This is Online Supersocke. It's self-patterning and one of those wear-like-iron wool/nylon blends, so the socks will likely be indestructible. I'm thinking that this will be good for the spring break trip that Rainbow and I will be taking to Florida the week after next (we're headed down with my parents; the Mister has a work trip during that week and can't make it).

We've got very little planned for the weekend ahead, and I'm planning on taking advantage of that. In addition to knitting and spinning, I have about 200 pages left to read in my book (of about 1,150 total), and I'd really like to finish it before we go on our trip so I can take a couple of shorter books with me. And I suppose part of the weekend should be spent planning the most important part of the trip -- what knitting I'm taking with me!

Tuesday, March 14, 2017

We're Not Done Yet

It seems that winter is back. For a brief period of time, it seemed like we were getting an early spring, but I guess we're not through with the cold weather and snow just yet, so the handknits have been getting a lot of wear. And somehow I feel better about having multiple projects on the needles when knitting seems seasonally appropriate.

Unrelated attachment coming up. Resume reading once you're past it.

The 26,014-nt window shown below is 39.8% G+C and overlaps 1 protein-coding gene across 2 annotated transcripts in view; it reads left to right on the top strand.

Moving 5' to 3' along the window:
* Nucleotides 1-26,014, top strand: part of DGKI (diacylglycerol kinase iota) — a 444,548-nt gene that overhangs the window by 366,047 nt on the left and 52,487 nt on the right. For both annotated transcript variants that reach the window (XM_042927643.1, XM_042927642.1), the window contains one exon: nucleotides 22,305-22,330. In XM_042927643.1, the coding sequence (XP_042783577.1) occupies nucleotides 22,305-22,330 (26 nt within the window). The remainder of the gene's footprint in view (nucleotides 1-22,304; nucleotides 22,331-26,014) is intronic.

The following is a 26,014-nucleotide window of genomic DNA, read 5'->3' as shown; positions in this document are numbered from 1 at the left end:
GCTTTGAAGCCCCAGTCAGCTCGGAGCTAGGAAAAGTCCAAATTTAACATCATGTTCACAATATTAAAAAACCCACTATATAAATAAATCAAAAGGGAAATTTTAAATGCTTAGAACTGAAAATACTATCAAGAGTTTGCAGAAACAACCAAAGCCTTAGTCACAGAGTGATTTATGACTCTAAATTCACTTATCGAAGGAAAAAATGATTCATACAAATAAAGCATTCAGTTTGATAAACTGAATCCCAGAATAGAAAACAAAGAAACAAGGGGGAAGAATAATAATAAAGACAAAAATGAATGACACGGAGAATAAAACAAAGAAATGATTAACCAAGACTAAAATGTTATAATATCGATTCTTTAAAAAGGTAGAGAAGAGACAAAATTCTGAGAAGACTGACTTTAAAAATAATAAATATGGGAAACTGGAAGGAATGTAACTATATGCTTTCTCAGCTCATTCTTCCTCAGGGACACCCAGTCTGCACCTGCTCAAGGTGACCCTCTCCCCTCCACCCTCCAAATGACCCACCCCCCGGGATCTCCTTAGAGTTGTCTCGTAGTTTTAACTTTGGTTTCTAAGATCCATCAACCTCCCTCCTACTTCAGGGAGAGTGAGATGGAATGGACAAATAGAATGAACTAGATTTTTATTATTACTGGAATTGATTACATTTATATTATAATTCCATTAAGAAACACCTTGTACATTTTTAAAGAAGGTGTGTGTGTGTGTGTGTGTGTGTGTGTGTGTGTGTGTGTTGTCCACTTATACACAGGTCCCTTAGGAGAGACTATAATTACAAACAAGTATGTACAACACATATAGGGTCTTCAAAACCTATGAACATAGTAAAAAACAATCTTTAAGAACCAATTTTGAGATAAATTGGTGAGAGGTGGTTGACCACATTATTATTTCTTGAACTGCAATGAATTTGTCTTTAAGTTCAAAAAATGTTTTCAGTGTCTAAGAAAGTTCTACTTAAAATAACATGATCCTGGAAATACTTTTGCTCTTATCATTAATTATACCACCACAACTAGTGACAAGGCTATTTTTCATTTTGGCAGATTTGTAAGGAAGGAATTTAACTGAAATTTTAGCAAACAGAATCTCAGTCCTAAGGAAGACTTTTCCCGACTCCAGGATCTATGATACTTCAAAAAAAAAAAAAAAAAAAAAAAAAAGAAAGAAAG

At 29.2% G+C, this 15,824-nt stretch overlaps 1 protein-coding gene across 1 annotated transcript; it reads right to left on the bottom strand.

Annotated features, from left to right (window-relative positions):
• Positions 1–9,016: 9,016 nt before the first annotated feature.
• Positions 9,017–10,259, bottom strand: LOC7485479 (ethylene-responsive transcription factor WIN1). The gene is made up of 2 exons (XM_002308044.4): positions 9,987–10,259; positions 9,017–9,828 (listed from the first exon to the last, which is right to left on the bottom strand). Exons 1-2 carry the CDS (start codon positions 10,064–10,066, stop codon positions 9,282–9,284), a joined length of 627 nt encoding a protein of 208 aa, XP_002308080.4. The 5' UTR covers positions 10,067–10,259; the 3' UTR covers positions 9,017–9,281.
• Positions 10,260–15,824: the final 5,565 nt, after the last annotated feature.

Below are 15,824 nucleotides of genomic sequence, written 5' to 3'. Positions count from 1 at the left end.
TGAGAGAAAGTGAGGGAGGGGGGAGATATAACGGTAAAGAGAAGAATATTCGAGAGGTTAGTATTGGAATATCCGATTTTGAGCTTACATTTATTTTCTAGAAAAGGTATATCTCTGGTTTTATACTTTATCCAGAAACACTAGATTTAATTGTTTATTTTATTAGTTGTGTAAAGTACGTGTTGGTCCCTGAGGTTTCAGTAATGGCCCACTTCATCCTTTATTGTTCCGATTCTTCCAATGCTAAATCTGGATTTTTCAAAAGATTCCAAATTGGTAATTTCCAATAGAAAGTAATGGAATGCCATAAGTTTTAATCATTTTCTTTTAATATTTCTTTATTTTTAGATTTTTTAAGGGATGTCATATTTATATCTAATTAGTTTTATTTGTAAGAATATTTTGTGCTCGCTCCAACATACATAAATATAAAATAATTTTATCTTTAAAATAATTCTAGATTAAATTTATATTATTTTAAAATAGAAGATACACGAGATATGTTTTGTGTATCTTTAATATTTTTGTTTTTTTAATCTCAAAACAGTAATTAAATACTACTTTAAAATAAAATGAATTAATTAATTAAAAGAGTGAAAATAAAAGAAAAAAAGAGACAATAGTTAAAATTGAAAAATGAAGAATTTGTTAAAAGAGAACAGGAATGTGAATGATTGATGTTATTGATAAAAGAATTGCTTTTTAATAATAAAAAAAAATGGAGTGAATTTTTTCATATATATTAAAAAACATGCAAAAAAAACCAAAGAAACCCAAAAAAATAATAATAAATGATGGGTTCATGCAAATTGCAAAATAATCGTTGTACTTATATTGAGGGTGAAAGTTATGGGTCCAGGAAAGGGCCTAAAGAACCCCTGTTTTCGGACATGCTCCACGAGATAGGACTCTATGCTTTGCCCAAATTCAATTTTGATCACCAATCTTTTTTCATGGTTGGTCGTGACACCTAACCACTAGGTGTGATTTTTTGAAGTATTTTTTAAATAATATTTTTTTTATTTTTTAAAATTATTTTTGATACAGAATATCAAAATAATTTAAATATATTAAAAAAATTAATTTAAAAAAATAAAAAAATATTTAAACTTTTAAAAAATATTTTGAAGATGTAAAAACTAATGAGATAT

Still on the needles are my Cape Cod Socks (the first sock is done, the second sock is almost to the heel), my Quill sweater (which has had maybe a dozen rows added to it), and the charity Sockhead Slouch Hat. This last project has seen a good amount of attention the past couple of nights as I've put Rainbow to sleep, and I'm nearly to three inches on the ribbing. I think it'll go much faster once I get to the stockinette, as I won't constantly have to stop and check -- in the dark, by the light of my iPad -- if I've got the ribbing right. I'm glad that I decided to use this yarn for this project, as it definitely isn't my colors.

In all the excitement of finishing up Rainbow's sweater last week, I completely forgot to talk about my weaving class of the weekend prior. I did enjoy the actual weaving part of it, but I did not care as much for winding off the warp and warping the loom -- it's a lot of work, and it takes a while. In comparison to knitting, weaving is faster, but you can't just sit down and weave like you can sit down and knit. There's a lot of setup and planning that has to happen before you actually get to the weaving part.